Security and prosperity in Iraq will not be possible unless the whole Middle East finds a way to move beyond instability and conflict. The ravages of relentless violence and confrontation bring nothing but suffering to our people, robbing them of the futures they deserve.
I still believe that Iraq can be a catalyst for positive change.  It is not just that the country has, since Mesopotamian times, been a cradle of civilization and a melting pot of different faiths, sects and ethnicities.  Few countries have faced the horrors of war, of violent repression, of chemical attacks and mass graves, of sanctions, and of sectarian and ethnic bloodshed as mine has, and few crave peace and stability more.
These bitter experiences have taught us that, despite our differences, there is more that binds us together than keeps us apart.  The protestors are yet another sign of this -- their patriotism and commitment to Iraq is demonstrated daily on the streets of Baghdad. .
We have shared dreams, and a mutual interest in cooperating to achieve them. 
Crucially, we learned that we can only achieve these dreams if we are united in a common aim and with a common purpose.
This is a lesson for our region as well.  Prosperity depends on eradicating extremism and teaching compassion and inclusiveness.
It depends on building bridges not slamming doors. 
Regional frameworks for security, economic, and commercial cooperation that provide an avenue for political dialogue and dispute resolution among foes are needed.  We should seek to find our own solutions to our own problems.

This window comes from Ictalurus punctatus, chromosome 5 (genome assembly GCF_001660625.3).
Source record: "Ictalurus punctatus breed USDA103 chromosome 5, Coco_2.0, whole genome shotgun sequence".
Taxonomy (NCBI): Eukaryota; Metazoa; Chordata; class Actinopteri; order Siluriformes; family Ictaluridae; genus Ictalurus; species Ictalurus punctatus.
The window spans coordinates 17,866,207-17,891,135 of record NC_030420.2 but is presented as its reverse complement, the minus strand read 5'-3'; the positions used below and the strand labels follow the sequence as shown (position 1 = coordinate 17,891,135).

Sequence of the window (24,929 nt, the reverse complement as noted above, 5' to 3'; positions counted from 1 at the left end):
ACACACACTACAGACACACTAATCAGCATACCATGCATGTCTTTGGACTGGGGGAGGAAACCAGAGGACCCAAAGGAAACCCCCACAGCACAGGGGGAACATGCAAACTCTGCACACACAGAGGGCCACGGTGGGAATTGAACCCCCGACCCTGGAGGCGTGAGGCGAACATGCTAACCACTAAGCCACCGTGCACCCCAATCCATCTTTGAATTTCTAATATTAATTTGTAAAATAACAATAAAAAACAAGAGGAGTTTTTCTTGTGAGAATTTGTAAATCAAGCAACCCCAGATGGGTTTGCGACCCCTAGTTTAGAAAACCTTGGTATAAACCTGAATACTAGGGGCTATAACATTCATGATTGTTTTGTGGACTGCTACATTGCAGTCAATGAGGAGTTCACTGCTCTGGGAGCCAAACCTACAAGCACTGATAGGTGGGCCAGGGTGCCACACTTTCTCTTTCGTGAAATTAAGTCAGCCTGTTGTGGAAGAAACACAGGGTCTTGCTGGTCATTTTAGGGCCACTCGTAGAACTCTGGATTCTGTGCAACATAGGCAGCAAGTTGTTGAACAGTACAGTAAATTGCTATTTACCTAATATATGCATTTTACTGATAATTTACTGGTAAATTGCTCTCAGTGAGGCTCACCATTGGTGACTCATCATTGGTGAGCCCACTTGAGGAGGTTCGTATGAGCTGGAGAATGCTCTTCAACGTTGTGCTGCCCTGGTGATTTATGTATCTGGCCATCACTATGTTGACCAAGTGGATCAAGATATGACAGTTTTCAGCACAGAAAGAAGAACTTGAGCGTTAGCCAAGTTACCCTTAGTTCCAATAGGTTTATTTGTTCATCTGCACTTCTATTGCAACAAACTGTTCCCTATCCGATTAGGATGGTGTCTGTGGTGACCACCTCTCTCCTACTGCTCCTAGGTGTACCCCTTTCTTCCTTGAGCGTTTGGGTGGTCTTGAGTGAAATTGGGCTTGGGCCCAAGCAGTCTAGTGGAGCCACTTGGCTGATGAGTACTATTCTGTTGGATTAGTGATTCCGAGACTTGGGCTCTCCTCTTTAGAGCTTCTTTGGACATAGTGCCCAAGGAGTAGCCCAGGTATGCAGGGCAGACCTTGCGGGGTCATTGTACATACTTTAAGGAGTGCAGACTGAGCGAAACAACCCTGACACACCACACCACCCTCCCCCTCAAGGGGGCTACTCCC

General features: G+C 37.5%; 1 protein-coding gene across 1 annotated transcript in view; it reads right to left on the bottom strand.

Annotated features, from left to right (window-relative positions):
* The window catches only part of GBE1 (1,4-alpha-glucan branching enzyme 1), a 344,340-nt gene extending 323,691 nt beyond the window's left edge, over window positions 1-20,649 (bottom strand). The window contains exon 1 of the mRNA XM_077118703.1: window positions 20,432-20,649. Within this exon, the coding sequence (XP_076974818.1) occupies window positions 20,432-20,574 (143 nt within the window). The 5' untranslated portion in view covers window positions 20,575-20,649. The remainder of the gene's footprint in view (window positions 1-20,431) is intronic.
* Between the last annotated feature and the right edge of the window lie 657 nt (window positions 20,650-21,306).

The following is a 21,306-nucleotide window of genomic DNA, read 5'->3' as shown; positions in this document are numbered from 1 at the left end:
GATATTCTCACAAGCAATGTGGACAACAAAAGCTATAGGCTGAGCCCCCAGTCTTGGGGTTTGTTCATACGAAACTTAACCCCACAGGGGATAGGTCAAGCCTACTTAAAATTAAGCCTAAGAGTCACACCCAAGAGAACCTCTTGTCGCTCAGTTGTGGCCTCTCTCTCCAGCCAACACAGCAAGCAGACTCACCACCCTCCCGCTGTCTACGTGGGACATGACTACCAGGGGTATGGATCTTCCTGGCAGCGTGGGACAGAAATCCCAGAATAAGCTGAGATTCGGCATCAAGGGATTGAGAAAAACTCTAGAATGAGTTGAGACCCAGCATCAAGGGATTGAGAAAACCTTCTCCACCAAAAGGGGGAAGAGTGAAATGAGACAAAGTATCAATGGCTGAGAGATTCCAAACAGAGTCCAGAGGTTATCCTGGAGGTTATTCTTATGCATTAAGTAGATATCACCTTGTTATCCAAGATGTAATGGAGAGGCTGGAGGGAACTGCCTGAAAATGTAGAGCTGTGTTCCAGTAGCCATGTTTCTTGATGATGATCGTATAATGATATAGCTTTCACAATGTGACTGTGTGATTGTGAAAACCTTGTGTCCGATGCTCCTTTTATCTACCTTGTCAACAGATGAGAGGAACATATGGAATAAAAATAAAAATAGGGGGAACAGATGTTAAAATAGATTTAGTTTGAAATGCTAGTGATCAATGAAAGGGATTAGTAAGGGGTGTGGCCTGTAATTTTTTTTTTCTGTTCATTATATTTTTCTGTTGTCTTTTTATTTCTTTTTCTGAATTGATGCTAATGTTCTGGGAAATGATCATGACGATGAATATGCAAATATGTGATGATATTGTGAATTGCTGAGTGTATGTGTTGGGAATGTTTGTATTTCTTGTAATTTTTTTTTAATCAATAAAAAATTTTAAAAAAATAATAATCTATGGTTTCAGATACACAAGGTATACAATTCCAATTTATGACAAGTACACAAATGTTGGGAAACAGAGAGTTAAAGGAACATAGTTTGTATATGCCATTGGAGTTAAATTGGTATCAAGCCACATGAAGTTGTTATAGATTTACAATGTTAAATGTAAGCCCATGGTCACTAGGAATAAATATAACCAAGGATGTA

This is what young Iraqis in their thousands are demanding in peaceful protests on the streets of Baghdad and other cities, which began nearly four months ago. 
It is devastating and painful that acts violence by outlaws has led to the death of over 600 innocent, peaceful protestors-- mostly young people, born in the 1990s and after – as well as many security personnel. I condemn these crimes/ acts in the strongest of terms, and the perpetrators will be dealt with in accordance with the law. Justice and Security are the basis of a state and society -- of a nation. Peaceful protest is a fundamental right.
Young Iraqis are protesting for a better life, a homeland, more jobs, improved services, and an end to crippling corruption that has blighted our country for too long.  I want the same for them. 
They want Iraqi nationhood to be inclusive, not divided according to communal identity.
They want a democratic political system that reflects their collective identity and restores their dignity. They want free and fair elections.
This is a generational shift that reflects a yearning for something better, something more. 
This will not be an easy process.  Nor can it be achieved overnight.
We need to restore Iraqis’ trust in their government and to re-look at our laws and our constitution to see how they can be made to renew and strengthen the bonds between Iraqi leaders and our people, allowing the former to more fully represent the latter. 
We also need to establish the conditions for sustained economic growth and to create jobs for our young and rapidly growing population.  Youth unemployment is already rampant, and it will only get worse if we do not provide our young people with the education and skills they need to succeed.